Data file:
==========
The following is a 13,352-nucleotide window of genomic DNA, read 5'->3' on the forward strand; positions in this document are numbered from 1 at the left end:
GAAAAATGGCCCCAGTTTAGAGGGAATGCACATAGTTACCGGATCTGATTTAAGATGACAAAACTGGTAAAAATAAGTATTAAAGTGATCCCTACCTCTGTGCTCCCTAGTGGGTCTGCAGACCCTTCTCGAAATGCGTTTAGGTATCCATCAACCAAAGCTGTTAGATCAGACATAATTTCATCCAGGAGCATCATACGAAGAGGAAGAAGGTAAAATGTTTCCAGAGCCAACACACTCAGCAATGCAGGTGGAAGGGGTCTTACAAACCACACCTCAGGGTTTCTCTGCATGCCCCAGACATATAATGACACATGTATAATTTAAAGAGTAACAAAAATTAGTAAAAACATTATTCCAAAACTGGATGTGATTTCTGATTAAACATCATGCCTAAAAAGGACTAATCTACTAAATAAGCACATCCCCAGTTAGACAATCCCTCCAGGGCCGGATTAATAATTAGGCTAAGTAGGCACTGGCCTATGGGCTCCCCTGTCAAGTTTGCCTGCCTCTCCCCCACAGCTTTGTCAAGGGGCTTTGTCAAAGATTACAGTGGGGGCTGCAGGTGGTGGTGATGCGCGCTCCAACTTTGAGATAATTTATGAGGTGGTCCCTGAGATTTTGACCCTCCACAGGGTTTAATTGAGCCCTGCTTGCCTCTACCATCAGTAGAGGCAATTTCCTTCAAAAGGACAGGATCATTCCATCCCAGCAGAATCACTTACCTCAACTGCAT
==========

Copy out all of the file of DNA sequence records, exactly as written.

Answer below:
The following is a 13,352-nucleotide window of genomic DNA, read 5'->3' on the forward strand; positions in this document are numbered from 1 at the left end:
GAAAAATGGCCCCAGTTTAGAGGGAATGCACATAGTTACCGGATCTGATTTAAGATGACAAAACTGGTAAAAATAAGTATTAAAGTGATCCCTACCTCTGTGCTCCCTAGTGGGTCTGCAGACCCTTCTCGAAATGCGTTTAGGTATCCATCAACCAAAGCTGTTAGATCAGACATAATTTCATCCAGGAGCATCATACGAAGAGGAAGAAGGTAAAATGTTTCCAGAGCCAACACACTCAGCAATGCAGGTGGAAGGGGTCTTACAAACCACACCTCAGGGTTTCTCTGCATGCCCCAGACATATAATGACACATGTATAATTTAAAGAGTAACAAAAATTAGTAAAAACATTATTCCAAAACTGGATGTGATTTCTGATTAAACATCATGCCTAAAAAGGACTAATCTACTAAATAAGCACATCCCCAGTTAGACAATCCCTCCAGGGCCGGATTAATAATTAGGCTAAGTAGGCACTGGCCTATGGGCTCCCCTGTCAAGTTTGCCTGCCTCTCCCCCACAGCTTTGTCAAGGGGCTTTGTCAAAGATTACAGTGGGGGCTGCAGGTGGTGGTGATGCGCGCTCCAACTTTGAGATAATTTATGAGGTGGTCCCTGAGATTTTGACCCTCCACAGGGTTTAATTGAGCCCTGCTTGCCTCTACCATCAGTAGAGGCAATTTCCTTCAAAAGGACAGGATCATTCCATCCCAGCAGAATCACTTACCTCAACTGCAT